The pool season is in high gear, and it’s more important than ever to provide top-notch customer service.

To make this happen, proper employee training is essential. With the right tools, you can implement a program that will foster a knowledgeable, productive and dependable team.

Here, experts provide tips for developing an effective regimen that will promote a positive work environment and please even your most discerning clients.

1. Compile the right training manual

When developing an employee manual, it’s important to provide sections on company policy, skills training, safety and operational procedures such as emergency action plans. 

At the end of each section, include a checklist where the staff can sign to confirm they received the particular training. By doing so, the employee can’t claim ignorance if he or she fails to adhere to a particular policy or conduct a procedure properly. It also can protect the company if it faces any litigation.

“From a liability standpoint, it’s a great document to have,” says Alex Antoniou, director of Educational Programs at the National Swimming Pool Foundation, based in Colorado Springs, Colo. “Also, the staff can’t turn around and say, ‘That’s not what you told me to do.’”

Though there are no laws requiring a company to provide a training manual, there are laws that protect employees’ rights. So he cautions business operators against having their staffs sign anything without attorneys looking over the documents first.

“It’s worth having it reviewed because it becomes a legal document when the staff signs the document agreeing to the terms of employment,” he says.

2. Take note of your weaknesses

Training is an ever-evolving process, and the high season is the best time to assess it, Matt Gohlke says. He should know. The president of Gohlke Custom Pools in Denton, Texas, has been updating his program as needed for more than 10 years.

In addition to providing each person with an introductory training manual, he teaches lessons on more than 100 different subjects. As part of his regimen, the staff — regardless of tenure — attends mandatory weekly training sessions over the course of eight months and is tested at the end of each class. Additionally, employees are given handouts to add to their training books. Then, between May and August, they put what they’ve learned to use.

Even with a thorough program such as this, there’s always room for improvement.

“When we are busy, that’s when our weaknesses are exposed,” Gohlke notes.

He uses these moments to rethink his lesson plans by documenting the question or discrepancy. If time allows, he will create a weekly session to concentrate on the issue at hand and address it with the staff as soon as possible. Then, when he conducts an annual update during the off-season, he adds the new lesson to the manual.

“Taking the time to do it is difficult and painstaking, so it’s definitely an off-season project. But if you do a good job, it could be so rewarding,” he says.

3. Focus on daily tasks

Zeroing in on everyday, repetitive tasks — especially seasonal ones —  can streamline the training process, says Howard Weiss, president of Contemporary Watercrafters Inc. in Gaithersburg, Md.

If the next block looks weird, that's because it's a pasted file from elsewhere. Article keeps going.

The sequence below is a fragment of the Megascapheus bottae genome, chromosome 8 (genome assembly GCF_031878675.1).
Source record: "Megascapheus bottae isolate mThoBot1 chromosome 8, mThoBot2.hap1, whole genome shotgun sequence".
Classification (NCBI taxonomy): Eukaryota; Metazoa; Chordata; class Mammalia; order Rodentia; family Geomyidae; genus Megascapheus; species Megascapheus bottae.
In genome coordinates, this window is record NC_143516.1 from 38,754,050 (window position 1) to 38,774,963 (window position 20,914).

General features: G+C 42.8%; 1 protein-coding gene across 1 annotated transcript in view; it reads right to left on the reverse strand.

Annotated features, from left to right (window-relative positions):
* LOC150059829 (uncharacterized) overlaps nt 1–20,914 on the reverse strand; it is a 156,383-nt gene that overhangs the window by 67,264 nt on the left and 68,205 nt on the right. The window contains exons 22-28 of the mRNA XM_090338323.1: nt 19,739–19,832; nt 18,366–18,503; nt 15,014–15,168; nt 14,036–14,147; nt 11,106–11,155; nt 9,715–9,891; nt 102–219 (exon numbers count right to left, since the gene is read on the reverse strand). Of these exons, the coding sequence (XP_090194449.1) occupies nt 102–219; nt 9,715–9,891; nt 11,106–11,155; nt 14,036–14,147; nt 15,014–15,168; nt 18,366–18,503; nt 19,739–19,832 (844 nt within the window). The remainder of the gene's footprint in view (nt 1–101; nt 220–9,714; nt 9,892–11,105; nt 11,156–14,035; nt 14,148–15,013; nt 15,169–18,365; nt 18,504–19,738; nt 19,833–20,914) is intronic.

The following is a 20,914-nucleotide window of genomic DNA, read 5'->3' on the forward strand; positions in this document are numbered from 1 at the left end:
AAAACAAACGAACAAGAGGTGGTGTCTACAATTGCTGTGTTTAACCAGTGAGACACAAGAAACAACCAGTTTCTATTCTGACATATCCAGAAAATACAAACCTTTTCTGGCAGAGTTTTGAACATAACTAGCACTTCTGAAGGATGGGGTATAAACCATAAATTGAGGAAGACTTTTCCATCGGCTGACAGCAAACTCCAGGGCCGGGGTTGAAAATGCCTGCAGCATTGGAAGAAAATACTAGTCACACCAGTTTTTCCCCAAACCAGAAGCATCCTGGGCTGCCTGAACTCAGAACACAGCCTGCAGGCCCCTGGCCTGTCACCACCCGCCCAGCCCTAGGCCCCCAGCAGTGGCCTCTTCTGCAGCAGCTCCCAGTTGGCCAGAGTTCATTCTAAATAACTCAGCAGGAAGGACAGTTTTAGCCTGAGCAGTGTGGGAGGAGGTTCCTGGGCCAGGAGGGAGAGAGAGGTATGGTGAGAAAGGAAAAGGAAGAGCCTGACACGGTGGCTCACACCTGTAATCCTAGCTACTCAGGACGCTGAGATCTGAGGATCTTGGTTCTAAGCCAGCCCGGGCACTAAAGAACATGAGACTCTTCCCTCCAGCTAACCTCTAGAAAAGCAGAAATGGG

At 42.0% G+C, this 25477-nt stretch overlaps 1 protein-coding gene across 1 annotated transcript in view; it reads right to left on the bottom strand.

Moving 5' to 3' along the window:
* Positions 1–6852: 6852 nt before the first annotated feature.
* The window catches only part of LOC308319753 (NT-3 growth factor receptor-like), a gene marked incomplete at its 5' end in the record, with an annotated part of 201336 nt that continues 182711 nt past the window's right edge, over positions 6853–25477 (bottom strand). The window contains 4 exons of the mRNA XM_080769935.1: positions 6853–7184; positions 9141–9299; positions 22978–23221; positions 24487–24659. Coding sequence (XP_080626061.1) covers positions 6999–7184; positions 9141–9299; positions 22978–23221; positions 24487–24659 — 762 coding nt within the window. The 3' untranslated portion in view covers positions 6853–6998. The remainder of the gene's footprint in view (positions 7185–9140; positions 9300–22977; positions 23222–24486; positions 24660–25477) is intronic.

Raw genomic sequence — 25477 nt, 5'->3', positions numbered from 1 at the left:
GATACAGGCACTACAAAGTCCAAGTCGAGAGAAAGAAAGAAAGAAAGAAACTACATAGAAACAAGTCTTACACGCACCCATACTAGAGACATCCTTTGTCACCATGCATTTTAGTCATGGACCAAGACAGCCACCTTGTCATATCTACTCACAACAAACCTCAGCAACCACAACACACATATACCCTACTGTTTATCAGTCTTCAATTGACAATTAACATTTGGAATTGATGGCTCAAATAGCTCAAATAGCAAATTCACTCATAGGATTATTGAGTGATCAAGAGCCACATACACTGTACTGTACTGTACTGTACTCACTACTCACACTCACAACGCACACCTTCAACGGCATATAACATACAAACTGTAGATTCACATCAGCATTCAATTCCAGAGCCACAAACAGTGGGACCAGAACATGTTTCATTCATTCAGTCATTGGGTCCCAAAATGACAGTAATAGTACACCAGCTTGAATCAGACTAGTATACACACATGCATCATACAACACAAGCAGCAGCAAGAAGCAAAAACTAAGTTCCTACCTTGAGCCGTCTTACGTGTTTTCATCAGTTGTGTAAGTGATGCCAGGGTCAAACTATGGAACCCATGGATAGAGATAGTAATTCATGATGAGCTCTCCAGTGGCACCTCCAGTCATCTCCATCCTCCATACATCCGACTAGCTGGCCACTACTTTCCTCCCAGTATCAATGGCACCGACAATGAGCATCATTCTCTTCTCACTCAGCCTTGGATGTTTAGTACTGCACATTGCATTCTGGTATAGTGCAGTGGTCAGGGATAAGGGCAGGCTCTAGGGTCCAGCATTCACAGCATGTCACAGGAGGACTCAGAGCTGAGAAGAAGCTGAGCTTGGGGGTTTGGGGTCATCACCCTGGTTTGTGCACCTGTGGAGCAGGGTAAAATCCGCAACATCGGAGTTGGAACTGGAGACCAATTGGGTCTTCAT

Each year, he hires up to 15 new employees, and having a system in place expedites their orientation."

“We try to systematize the repetitive as much as possible so it’s easier to train someone how to do a particular task and get the results we are expecting,” he says. “I know a lot of people are doing very haphazard training and don’t have a training process in place to bring new hires up to speed and make sure they all are getting the same information the way the company wants them to be trained.”

Weiss doesn’t necessarily frown upon having employees shadow others, but he doesn’t advocate it as a sole method for training because it can lead to problems in the future.

“They might pick up the same bad habits that you are trying to eliminate,” he says.

That would be the case with the handling of warranty work, which can be particularly tricky due to the variables involved. Each manufacturer has its own specific requirements, and the intricate details can be easily confused. Until last year, Weiss didn’t have a documentation of the steps involved. However, while training a new hire, he asked the recruit to create an official procedure. Today, the company has a reference guide that explains the job and identifies the form pertinent to the work order, which the employee can access on a computer.

“That cleaned up our warranty processes, and we are getting paid much better and faster and there are less problems with the manufacturers,” he says.

Another area of focus is the pool opening procedure. In the spring, Contemporary Watercrafters staff views a PowerPoint presentation to reacquaint the mechanics and inform the seasonal assistants of the overall process. In addition, each of the 15-plus company trucks is equipped with checklists covering things such as which products to stock on the truck for each season and what basic chemicals to have available.

Accepting bench work also is an area of concern for Weiss. To avoid mistakes, he has trained his employees to follow specific steps each time a customer requests a repair. This includes every detail, from filling out the proper intake form and assigning a tow-tag to the item, to where the product is stored and how the sale is released to the customer.

“When you do the same thing over and over again, you really need to have those consistencies because your customer starts expecting that,” he says.